It never rains but it pours, so they say.
It never rains but it pours, so they say.
What appears to be a debacle is unfolding in the Mid West, where the creation of a sizeable minerals province has just run head-on into a major scientific enterprise – the planned radio telescope.
In hindsight, as always, this mess looks like it was obvious.
WA Business News has been writing about both the telescope and the Mid West iron ore rush for several years.
You’d assume that, if we were writing about these things, someone else, such as the government and project proponents, might have considered the consequences of these two incompatible ideas.
It is all very ironic. Whoever let this unfold is mischievous, indeed.
A radio telescope is planned for a region that can guarantee minimal disturbance of the atmosphere and immediate vicinity.
The site, in the vast stretches of the Mid West, was named as one of two short-listed locations for this project because nothing was going on there.
Yet, clearly, things were going on.
The minerals that several companies want to extract are not new, they have simply become more valued.
That has led to a rush of junior resources companies seeking to develop the area.
New mining activity and more planned for the near future now threaten the scientific endeavours planned for the area.
But here we are with both the minerals sector and the scientific community having committed vast amounts of energy and funds to achieving their goals.
Both are important.
Western Australia has a vast remote interior serviced by cities that are hungry to grow their quota of knowledge workers, and therefore compete in the global community.
Few places in the world offer two such things in close proximity.
But in a world hungry for iron ore, our clever junior miners have found a new source of affordable raw material.
They will also help develop regional WA, as well as provide jobs for smart people in the cities.
They could argue that, as an industry, they were here first.
The scientists could argue that they bring diversification into the economy and could put WA on the map.
This kind of tit-for-tat logic could go on forever.
The key issue at stake here is getting the best result for the state, and that makes it imperative the government find a solution.
Hopefully, there is an answer that allows all parties to continue in a cost-effective manner – so the Mid West can benefit from both the resources and scientific sectors, rather than having to choose.
Multiplex seeks to avoid controversy
It’s early days as I write this, but the confirmation of earlier speculation that the Roberts family is engaged in discussions about privatising construction giant Multiplex Group raises the prospect of more bad headlines for Western Australia.
Let’s hope that everything about this possible deal is done with good governance in mind.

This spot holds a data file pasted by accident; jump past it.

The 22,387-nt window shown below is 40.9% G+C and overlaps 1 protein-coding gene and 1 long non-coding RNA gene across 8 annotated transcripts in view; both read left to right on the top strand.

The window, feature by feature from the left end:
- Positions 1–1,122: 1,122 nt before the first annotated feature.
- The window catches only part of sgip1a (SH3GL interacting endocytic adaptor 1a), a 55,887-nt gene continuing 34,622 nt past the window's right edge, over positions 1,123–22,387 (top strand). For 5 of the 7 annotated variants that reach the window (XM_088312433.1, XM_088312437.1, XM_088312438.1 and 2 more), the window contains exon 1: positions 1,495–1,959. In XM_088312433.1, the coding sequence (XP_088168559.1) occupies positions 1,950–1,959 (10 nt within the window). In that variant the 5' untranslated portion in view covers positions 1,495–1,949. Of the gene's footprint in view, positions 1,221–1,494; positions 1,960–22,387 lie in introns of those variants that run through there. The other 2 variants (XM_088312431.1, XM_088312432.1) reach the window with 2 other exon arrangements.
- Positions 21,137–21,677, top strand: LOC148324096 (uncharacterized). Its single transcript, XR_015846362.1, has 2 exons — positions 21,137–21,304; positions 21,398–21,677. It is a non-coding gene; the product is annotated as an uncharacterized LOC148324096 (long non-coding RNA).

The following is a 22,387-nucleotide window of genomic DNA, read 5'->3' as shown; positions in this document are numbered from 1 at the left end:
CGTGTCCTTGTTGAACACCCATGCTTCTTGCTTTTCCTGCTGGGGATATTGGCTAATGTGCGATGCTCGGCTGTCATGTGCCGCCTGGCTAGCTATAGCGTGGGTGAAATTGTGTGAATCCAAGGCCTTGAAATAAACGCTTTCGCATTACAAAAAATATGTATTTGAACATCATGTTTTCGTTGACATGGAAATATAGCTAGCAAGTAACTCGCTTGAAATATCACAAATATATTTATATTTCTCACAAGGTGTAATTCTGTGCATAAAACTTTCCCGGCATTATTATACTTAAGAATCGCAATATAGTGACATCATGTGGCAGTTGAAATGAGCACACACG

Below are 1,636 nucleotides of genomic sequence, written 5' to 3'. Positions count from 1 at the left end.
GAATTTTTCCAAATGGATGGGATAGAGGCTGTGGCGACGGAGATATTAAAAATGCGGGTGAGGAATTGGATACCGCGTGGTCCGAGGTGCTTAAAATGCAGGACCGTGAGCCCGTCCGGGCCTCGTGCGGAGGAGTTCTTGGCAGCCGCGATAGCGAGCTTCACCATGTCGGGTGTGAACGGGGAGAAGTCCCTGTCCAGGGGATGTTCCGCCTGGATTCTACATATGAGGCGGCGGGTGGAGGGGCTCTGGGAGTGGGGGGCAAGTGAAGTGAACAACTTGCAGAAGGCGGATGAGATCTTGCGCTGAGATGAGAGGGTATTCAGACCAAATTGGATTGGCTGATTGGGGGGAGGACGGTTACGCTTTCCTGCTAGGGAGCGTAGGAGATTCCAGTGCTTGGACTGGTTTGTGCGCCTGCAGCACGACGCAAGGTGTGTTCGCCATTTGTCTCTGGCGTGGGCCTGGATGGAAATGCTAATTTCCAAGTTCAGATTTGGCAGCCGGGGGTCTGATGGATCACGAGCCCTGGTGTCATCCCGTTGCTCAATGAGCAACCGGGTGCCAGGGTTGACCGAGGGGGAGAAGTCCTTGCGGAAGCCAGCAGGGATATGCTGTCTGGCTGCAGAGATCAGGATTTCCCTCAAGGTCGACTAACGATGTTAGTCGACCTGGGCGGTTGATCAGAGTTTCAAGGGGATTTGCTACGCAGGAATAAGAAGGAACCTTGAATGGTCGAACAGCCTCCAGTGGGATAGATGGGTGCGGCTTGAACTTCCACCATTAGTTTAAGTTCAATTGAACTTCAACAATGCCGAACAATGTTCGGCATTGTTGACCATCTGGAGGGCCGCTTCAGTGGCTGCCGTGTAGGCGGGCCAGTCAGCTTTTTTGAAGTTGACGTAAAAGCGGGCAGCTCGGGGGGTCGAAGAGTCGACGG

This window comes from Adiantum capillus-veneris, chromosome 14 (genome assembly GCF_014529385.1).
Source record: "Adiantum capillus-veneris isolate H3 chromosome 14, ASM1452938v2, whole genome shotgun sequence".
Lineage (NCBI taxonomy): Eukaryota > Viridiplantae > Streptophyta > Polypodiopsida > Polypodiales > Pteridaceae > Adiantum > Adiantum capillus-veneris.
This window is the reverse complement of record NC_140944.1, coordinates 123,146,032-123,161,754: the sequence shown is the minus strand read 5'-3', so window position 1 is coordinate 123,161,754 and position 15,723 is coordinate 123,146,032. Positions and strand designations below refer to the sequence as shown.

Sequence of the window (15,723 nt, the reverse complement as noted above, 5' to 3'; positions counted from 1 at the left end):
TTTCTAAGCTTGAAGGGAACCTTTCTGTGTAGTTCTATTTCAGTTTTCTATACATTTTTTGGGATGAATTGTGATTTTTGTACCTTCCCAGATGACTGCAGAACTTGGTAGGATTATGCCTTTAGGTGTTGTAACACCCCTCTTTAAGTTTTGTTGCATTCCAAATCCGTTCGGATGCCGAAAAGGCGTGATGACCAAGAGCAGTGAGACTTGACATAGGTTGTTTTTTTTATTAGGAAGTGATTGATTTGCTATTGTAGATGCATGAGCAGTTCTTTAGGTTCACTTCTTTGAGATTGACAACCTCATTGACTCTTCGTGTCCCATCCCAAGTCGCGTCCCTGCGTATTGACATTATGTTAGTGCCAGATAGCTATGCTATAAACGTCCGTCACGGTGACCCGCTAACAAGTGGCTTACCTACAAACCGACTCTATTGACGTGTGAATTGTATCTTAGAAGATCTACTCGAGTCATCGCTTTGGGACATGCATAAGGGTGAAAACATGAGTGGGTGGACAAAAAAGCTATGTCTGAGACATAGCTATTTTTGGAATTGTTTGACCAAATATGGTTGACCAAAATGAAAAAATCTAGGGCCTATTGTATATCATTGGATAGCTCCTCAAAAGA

In its brief period as a listed company, Multiplex has had a chequered history when it comes to disclosure and transparency.
But its early commentary last week about the possibility of a takeover suggests it has learned something from its own mistakes and those made at Alinta Ltd.
Alinta is in the midst of a management buy-out driven, in part, by its former chairman John Poynton, who has found himself a controversial figure.
Mr Poynton sits on the Multiplex board, has been a long-term confidante of the Roberts family, and has added incentive to make sure this deal goes down well with the investment community.
While Multiplex is no longer technically a WA company, there are enough close connections to our state – through its history, people and current workload – that it would be disappointing to see this deal become another headline act for the wrong reasons.
Perhaps the company can lead the way in the navigating the challenging waters of private buy-outs in an age when private capital is outbidding public money in the race to get control of assets.
This is the new reality. Whether it is short-lived or a major new phenomenon, everyone in the investment community would like to see mechanisms put in place that provided certainty in how to act when these types of transactions take place.
Some perspective on Peel by-election
The Peel by-election result will no doubt further the view of many in Labor’s ranks that, not only is Western Australia solidly behind the state government, but Kevin Rudd might well be a strong candidate at the upcoming federal election.
I wouldn’t blame them for thinking that.
It certainly was remarkable to see the by-election so comprehensively won after the calamity of former member Norm Marlborough’s self-immolation, but some context is needed, I believe.
Firstly, Labor put in considerably more resources than it could on a seat-by-seat basis in a general election, including doorknocking a large part of the district in the day before or morning of the vote to remind people it was on.
Secondly, it seems clear that local issues have over-ridden state and federal ones.
Maybe stamp duty doesn’t resonate like a shiny new railway line and a proposed bypass?
That changes when general elections take place and political discussion is focused on wider issues.
Stateside study tour an opportunity
I will be away for the next few weeks on a study tour of the US to look at small business.
The fellowship is sponsored and organised by the US State Department and will, I hope, allow me to learn about small business development in an economy that is traditionally two to five years ahead of ours.
I hope to come back with a new perspective on this field and other matters concerning business that I will be able to pass on to readers.
WA Business News’ editorial content – including this column – will be directed by Mark Beyer in my absence.